Dash Diet Takes Top Diet Title; Easiest Diets Named

Weight Watchers earns the top spot on U.S. News and World Report's list.

Jan. 4, 2012— -- Just in time for New Year's resolutions, dieters have a new list of easy ways to shed pounds or kickstart healthy eating habits.

U.S. News and World Report released the 2012 edition of its annual rankings of Best Diets, this year adding a list of easiest diets to follow.

Weight Watchers took the top spot on the new list, followed by Jenny Craig, the Mediterranean Diet, Slim-Fast and Volumetrics.

An independent panel of 22 experts, including nutritionists, dietitians, cardiologists and diabetologists reviewed 20 popular diet profiles that were developed by reporters and editors at U.S. News and World Report. Categories were then created to rate the nutrition plans, including Heart-Healthy Diets, Weight Loss, Diabetes Diets and Healthy Eating.

For the Easiest Diets list, programs received points for convenience, ease of initial adjustment, fullness and taste.

Dr. David Katz, co-founder of the Yale-Griffin Prevention Research Center and one of the panelists judging the diets, said ease is an important factor in determining how well a diet will work.

"It's one thing to go on a diet for a week, but how confident do you feel you could do this for the rest of your life?" Katz said, noting that he judged a diet plan's ease based on its restrictiveness and any support and guidance the program offers to dieters.

Weight Watchers Takes the Cake

The much-publicized diet program took home the prize for the easiest diet, earning 3.7 out of 5 points in the category. The report touted the program's many tools for monitoring food intake and the freedom dieters have to balance healthy choices with the occasional guilty pleasure.

"It's very user friendly, and allows people to go out to eat and live like a human being," said Keith Ayoob, director of the nutrition clinic at the Rose F. Kennedy Center at the Albert Einstein College of Medicine. "It's got enough flexibility to be tailored to the kind of person you are."

Weight Watchers, which is built on a points system accompanied by weekly group meetings, weigh-ins, recipe suggestions and behavioral counseling, has garnered praise from diet and nutrition researchers before. A 2011 study found it was the most effective program for helping dieters lose weight.

In the Best Diets 2012 rankings, Weight Watchers also slipped into the top spots of the Best Weight-Loss Diets and Best Commercial Diet Plans lists, prizes the program garnered in the 2011 rankings too.

"Weight Watchers one of the big winners here. It has so many good attributes," Katz said. "It's easy, they make the monitoring easy, and it is a structured program. You don't have difficulty finding right foods and the program also lends you support."

Prepackaged Foods Mean Convenience

A number of the programs on the Easiest Diets list emphasize certain doses of prepackaged foods.

The Jenny Craig diet offers its own brand of food, including single-serving entrees, snacks and desserts, which are sent to dieters' homes. Prices vary, but the cost of the food can range between $400 and $600 per month. The Slim-Fast program prescribes twice-daily shakes to its dieters, costing about $35 for a 24-pack of shakes. Weight Watchers also sells its own line of frozen meals and snacks to its point-counting participants.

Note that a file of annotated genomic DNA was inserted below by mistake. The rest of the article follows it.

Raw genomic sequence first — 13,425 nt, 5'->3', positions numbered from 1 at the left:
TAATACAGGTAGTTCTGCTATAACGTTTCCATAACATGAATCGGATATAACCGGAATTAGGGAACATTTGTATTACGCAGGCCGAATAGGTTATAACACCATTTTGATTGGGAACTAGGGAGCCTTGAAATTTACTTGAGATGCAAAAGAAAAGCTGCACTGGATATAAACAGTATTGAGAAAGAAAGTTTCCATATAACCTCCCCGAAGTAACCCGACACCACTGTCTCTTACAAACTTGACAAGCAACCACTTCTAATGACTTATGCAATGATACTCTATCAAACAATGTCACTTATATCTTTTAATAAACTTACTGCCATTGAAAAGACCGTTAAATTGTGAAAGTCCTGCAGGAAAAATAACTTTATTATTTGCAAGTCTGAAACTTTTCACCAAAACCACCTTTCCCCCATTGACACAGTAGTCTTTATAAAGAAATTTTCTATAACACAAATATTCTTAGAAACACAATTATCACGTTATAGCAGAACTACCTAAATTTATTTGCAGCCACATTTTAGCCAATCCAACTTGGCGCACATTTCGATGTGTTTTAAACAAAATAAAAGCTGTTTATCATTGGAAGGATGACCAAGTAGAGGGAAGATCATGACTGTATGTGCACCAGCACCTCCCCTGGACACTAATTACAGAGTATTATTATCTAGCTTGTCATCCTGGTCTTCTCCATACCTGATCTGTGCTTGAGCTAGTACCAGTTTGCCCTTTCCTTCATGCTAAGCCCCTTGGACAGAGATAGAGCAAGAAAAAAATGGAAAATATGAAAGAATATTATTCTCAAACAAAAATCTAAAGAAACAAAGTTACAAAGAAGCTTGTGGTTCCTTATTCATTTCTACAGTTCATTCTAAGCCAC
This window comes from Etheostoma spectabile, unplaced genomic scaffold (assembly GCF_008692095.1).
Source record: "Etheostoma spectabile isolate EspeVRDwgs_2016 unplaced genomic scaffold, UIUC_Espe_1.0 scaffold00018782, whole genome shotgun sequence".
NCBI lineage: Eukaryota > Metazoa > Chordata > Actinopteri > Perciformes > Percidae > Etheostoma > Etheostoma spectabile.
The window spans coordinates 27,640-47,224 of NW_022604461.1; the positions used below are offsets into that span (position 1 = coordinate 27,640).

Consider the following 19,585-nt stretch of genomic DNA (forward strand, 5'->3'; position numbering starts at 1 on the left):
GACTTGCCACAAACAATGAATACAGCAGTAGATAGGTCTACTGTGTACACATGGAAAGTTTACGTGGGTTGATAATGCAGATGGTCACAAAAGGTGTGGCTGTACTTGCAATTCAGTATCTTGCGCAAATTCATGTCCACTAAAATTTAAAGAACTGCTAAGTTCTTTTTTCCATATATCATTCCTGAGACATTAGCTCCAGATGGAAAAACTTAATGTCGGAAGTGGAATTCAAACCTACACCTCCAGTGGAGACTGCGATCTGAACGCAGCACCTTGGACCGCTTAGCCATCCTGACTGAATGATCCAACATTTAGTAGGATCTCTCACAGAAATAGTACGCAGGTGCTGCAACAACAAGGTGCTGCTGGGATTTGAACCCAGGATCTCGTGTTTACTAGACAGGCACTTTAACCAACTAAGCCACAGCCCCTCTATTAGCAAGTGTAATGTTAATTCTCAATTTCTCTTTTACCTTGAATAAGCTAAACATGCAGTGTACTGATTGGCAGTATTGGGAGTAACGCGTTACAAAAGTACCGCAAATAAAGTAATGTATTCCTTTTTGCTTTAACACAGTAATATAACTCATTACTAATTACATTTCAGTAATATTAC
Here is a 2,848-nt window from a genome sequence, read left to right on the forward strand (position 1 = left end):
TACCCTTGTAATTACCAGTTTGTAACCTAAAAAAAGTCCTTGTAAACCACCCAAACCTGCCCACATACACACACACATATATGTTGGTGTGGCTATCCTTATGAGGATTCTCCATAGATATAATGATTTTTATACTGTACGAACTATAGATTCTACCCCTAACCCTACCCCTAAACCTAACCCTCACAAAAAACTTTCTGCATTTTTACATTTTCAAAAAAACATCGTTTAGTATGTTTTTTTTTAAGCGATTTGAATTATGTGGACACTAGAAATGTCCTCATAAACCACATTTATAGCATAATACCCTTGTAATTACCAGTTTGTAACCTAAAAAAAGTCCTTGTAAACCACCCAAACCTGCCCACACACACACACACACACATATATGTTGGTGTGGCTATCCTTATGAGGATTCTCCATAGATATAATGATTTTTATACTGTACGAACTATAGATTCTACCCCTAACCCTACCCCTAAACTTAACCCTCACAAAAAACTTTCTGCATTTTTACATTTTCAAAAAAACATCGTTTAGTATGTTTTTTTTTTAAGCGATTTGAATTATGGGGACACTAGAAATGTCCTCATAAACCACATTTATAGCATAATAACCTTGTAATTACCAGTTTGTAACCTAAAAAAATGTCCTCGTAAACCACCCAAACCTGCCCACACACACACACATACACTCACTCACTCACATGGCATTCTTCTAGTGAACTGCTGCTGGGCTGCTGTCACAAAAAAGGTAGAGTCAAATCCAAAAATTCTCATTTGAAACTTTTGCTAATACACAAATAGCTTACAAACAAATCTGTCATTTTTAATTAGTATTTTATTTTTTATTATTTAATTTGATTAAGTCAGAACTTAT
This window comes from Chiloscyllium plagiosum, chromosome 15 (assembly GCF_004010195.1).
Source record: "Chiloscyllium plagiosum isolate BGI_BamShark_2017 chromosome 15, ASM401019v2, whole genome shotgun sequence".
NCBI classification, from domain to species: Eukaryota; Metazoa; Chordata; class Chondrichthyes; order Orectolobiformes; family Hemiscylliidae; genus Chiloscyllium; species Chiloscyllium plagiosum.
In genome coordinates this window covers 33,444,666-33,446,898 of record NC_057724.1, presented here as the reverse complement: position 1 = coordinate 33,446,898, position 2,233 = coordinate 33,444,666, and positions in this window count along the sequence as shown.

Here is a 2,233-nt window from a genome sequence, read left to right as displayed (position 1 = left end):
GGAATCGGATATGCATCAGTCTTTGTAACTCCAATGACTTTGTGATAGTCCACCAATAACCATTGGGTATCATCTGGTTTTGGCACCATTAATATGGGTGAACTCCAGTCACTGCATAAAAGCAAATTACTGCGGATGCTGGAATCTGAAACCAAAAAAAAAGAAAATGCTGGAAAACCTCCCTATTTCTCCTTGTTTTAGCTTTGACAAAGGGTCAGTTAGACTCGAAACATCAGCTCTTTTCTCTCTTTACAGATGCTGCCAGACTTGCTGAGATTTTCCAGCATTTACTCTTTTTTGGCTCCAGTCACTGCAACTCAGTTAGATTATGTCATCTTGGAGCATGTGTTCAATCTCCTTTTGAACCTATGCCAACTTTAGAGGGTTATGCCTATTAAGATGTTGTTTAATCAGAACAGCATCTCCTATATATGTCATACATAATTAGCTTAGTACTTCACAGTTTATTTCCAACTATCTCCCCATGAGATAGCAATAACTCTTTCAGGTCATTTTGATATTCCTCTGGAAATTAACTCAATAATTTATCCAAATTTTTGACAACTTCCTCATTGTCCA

The programs are popular and successful, according to some studies. Rankings from Consumer Reports in 2011 placed Jenny Craig and Slim-Fast in the top spots of its list of best diets. A 2010 study published in the Journal of the American Medical Association found that 92 percent of Jenny Craig participants stuck with the program for two years, and weighed an average of 8 percent less than before they started the program.

"Jenny's clinically proven program that offers balanced menu plans as a model for proper portions," said chief executive officer Dana Fiser in a statement from the company.

But some nutrition experts say they find a dieter's reliance on prepackaged foods unpalatable.

"Most of these diets do not address the lifestyle changes needed to improve health bur rather attempt to simply rein in bad habits with smaller portion sizes or with pre-packaged food products," said Susan Levin, director of nutrition education for the Physicians Committee for Responsible Medicine.

Beth Kitchin, a dietician at the University of Alabama at Birmingham, said she recommends that dieters stick to real foods and smart portion sizes, but said some products can offer an easy way to get people to begin much-needed weight loss.

"Would I love to eat home-cooked healthy meals every day, every meal? Sure, but who's got the time?" Kitchin said. "We need to be practical and pragmatic when it comes to eating healthfully."

A DASH Under Easy

The DASH diet took home U.S. News and World Report's prize as the best overall diet, but barely missed a spot on the list of easiest diets, earning 3.1 out of 5 points in that category.

"DASH is actually awesome. It's pretty realistic, it's not bizarre. It just asks people to eat a lot of fruits or vegetables and low-fat or non-fat dairy, which really is how I measure the quality of a diet," Ayoob said. "It's not inhuman."

DASH -- Dietary Approaches to Stop Hypertension -- was originally designed to help people lower their blood pressure by controlling their sodium intake, cholesterol and triglycerides. Several studies have shown that the diet is successful in improving heart health.

Katz said DASH is a moderately easy diet, but it doesn't have the support that some of the other diets have, which may be why it ranked lower on the list.

Overall, experts say the list of easy diets can be an important tool to give dieters options for how they can begin to lose weight and stay healthy.

"There's more than one healthy diet," Ayoob said. "But people have to accept that you have to take a hands-on approach."